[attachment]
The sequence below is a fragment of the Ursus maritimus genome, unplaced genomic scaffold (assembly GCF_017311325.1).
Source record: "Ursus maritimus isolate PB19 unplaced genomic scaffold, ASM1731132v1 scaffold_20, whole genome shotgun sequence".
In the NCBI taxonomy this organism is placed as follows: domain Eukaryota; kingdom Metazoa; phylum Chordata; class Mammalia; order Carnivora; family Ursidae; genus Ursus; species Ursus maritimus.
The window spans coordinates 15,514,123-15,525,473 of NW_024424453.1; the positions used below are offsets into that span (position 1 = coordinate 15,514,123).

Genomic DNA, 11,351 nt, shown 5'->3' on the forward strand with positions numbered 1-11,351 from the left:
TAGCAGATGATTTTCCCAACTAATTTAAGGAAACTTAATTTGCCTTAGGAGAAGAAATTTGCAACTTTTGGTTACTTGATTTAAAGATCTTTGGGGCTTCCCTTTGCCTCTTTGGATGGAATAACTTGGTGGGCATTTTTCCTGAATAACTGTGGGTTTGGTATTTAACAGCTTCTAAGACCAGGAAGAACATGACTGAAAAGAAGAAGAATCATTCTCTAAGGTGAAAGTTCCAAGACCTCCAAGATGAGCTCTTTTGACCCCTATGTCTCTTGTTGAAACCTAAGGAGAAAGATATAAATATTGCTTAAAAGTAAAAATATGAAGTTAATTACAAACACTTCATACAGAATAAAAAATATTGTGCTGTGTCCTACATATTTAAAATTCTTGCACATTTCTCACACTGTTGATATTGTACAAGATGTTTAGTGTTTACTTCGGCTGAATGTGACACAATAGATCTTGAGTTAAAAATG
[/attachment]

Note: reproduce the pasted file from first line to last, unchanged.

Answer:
The sequence below is a fragment of the Ursus maritimus genome, unplaced genomic scaffold (assembly GCF_017311325.1).
Source record: "Ursus maritimus isolate PB19 unplaced genomic scaffold, ASM1731132v1 scaffold_20, whole genome shotgun sequence".
In the NCBI taxonomy this organism is placed as follows: domain Eukaryota; kingdom Metazoa; phylum Chordata; class Mammalia; order Carnivora; family Ursidae; genus Ursus; species Ursus maritimus.
The window spans coordinates 15,514,123-15,525,473 of NW_024424453.1; the positions used below are offsets into that span (position 1 = coordinate 15,514,123).

Genomic DNA, 11,351 nt, shown 5'->3' on the forward strand with positions numbered 1-11,351 from the left:
TAGCAGATGATTTTCCCAACTAATTTAAGGAAACTTAATTTGCCTTAGGAGAAGAAATTTGCAACTTTTGGTTACTTGATTTAAAGATCTTTGGGGCTTCCCTTTGCCTCTTTGGATGGAATAACTTGGTGGGCATTTTTCCTGAATAACTGTGGGTTTGGTATTTAACAGCTTCTAAGACCAGGAAGAACATGACTGAAAAGAAGAAGAATCATTCTCTAAGGTGAAAGTTCCAAGACCTCCAAGATGAGCTCTTTTGACCCCTATGTCTCTTGTTGAAACCTAAGGAGAAAGATATAAATATTGCTTAAAAGTAAAAATATGAAGTTAATTACAAACACTTCATACAGAATAAAAAATATTGTGCTGTGTCCTACATATTTAAAATTCTTGCACATTTCTCACACTGTTGATATTGTACAAGATGTTTAGTGTTTACTTCGGCTGAATGTGACACAATAGATCTTGAGTTAAAAATG